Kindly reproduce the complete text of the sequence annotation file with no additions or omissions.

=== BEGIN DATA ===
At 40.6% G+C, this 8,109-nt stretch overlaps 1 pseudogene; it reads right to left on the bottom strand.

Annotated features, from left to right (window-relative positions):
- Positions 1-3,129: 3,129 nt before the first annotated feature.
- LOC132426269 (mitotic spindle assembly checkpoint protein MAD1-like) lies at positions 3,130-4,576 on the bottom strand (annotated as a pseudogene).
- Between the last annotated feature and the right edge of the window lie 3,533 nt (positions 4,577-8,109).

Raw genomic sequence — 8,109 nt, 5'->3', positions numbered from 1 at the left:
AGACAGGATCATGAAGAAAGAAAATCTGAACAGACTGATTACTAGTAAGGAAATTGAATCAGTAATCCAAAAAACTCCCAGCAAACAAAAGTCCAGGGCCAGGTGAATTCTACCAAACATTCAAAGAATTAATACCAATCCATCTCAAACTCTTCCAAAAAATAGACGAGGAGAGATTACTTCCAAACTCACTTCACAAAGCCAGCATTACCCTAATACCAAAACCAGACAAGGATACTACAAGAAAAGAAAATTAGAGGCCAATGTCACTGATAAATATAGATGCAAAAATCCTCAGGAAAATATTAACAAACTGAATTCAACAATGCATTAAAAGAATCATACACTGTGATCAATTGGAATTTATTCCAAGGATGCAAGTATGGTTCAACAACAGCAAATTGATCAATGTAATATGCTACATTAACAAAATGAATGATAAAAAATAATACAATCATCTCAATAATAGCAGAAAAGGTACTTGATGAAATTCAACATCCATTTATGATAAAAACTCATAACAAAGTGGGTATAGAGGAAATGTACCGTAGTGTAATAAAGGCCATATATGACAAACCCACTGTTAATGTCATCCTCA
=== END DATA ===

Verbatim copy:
At 40.6% G+C, this 8,109-nt stretch overlaps 1 pseudogene; it reads right to left on the bottom strand.

Annotated features, from left to right (window-relative positions):
- Positions 1-3,129: 3,129 nt before the first annotated feature.
- LOC132426269 (mitotic spindle assembly checkpoint protein MAD1-like) lies at positions 3,130-4,576 on the bottom strand (annotated as a pseudogene).
- Between the last annotated feature and the right edge of the window lie 3,533 nt (positions 4,577-8,109).

Raw genomic sequence — 8,109 nt, 5'->3', positions numbered from 1 at the left:
AGACAGGATCATGAAGAAAGAAAATCTGAACAGACTGATTACTAGTAAGGAAATTGAATCAGTAATCCAAAAAACTCCCAGCAAACAAAAGTCCAGGGCCAGGTGAATTCTACCAAACATTCAAAGAATTAATACCAATCCATCTCAAACTCTTCCAAAAAATAGACGAGGAGAGATTACTTCCAAACTCACTTCACAAAGCCAGCATTACCCTAATACCAAAACCAGACAAGGATACTACAAGAAAAGAAAATTAGAGGCCAATGTCACTGATAAATATAGATGCAAAAATCCTCAGGAAAATATTAACAAACTGAATTCAACAATGCATTAAAAGAATCATACACTGTGATCAATTGGAATTTATTCCAAGGATGCAAGTATGGTTCAACAACAGCAAATTGATCAATGTAATATGCTACATTAACAAAATGAATGATAAAAAATAATACAATCATCTCAATAATAGCAGAAAAGGTACTTGATGAAATTCAACATCCATTTATGATAAAAACTCATAACAAAGTGGGTATAGAGGAAATGTACCGTAGTGTAATAAAGGCCATATATGACAAACCCACTGTTAATGTCATCCTCA